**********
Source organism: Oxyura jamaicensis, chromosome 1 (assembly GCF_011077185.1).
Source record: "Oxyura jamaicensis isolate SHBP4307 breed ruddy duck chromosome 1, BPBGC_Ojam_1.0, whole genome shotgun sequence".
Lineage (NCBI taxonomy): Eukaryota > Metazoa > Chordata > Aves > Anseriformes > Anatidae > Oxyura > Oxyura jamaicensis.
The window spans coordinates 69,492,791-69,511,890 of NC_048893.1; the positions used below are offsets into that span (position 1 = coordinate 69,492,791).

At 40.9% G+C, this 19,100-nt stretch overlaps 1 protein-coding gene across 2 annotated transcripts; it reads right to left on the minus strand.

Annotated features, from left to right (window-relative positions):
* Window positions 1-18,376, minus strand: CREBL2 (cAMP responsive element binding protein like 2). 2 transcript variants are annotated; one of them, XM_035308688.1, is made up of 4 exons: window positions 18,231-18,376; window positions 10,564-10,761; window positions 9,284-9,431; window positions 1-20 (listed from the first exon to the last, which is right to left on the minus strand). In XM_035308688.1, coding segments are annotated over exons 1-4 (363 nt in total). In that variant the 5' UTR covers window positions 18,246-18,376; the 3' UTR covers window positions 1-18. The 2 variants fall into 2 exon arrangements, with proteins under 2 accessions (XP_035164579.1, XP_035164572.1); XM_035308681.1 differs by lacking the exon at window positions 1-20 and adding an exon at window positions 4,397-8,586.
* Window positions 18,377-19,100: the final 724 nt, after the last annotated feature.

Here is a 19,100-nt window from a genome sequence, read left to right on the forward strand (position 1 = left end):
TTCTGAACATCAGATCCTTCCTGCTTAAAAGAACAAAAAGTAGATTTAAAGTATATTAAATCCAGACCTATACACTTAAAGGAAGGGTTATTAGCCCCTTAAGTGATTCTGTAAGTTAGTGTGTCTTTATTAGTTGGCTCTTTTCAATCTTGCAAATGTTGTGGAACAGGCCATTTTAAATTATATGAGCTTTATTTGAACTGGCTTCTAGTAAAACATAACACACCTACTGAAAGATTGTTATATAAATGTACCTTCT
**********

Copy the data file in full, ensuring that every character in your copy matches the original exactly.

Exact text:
Source organism: Oxyura jamaicensis, chromosome 1 (assembly GCF_011077185.1).
Source record: "Oxyura jamaicensis isolate SHBP4307 breed ruddy duck chromosome 1, BPBGC_Ojam_1.0, whole genome shotgun sequence".
Lineage (NCBI taxonomy): Eukaryota > Metazoa > Chordata > Aves > Anseriformes > Anatidae > Oxyura > Oxyura jamaicensis.
The window spans coordinates 69,492,791-69,511,890 of NC_048893.1; the positions used below are offsets into that span (position 1 = coordinate 69,492,791).

At 40.9% G+C, this 19,100-nt stretch overlaps 1 protein-coding gene across 2 annotated transcripts; it reads right to left on the minus strand.

Annotated features, from left to right (window-relative positions):
* Window positions 1-18,376, minus strand: CREBL2 (cAMP responsive element binding protein like 2). 2 transcript variants are annotated; one of them, XM_035308688.1, is made up of 4 exons: window positions 18,231-18,376; window positions 10,564-10,761; window positions 9,284-9,431; window positions 1-20 (listed from the first exon to the last, which is right to left on the minus strand). In XM_035308688.1, coding segments are annotated over exons 1-4 (363 nt in total). In that variant the 5' UTR covers window positions 18,246-18,376; the 3' UTR covers window positions 1-18. The 2 variants fall into 2 exon arrangements, with proteins under 2 accessions (XP_035164579.1, XP_035164572.1); XM_035308681.1 differs by lacking the exon at window positions 1-20 and adding an exon at window positions 4,397-8,586.
* Window positions 18,377-19,100: the final 724 nt, after the last annotated feature.

Here is a 19,100-nt window from a genome sequence, read left to right on the forward strand (position 1 = left end):
TTCTGAACATCAGATCCTTCCTGCTTAAAAGAACAAAAAGTAGATTTAAAGTATATTAAATCCAGACCTATACACTTAAAGGAAGGGTTATTAGCCCCTTAAGTGATTCTGTAAGTTAGTGTGTCTTTATTAGTTGGCTCTTTTCAATCTTGCAAATGTTGTGGAACAGGCCATTTTAAATTATATGAGCTTTATTTGAACTGGCTTCTAGTAAAACATAACACACCTACTGAAAGATTGTTATATAAATGTACCTTCT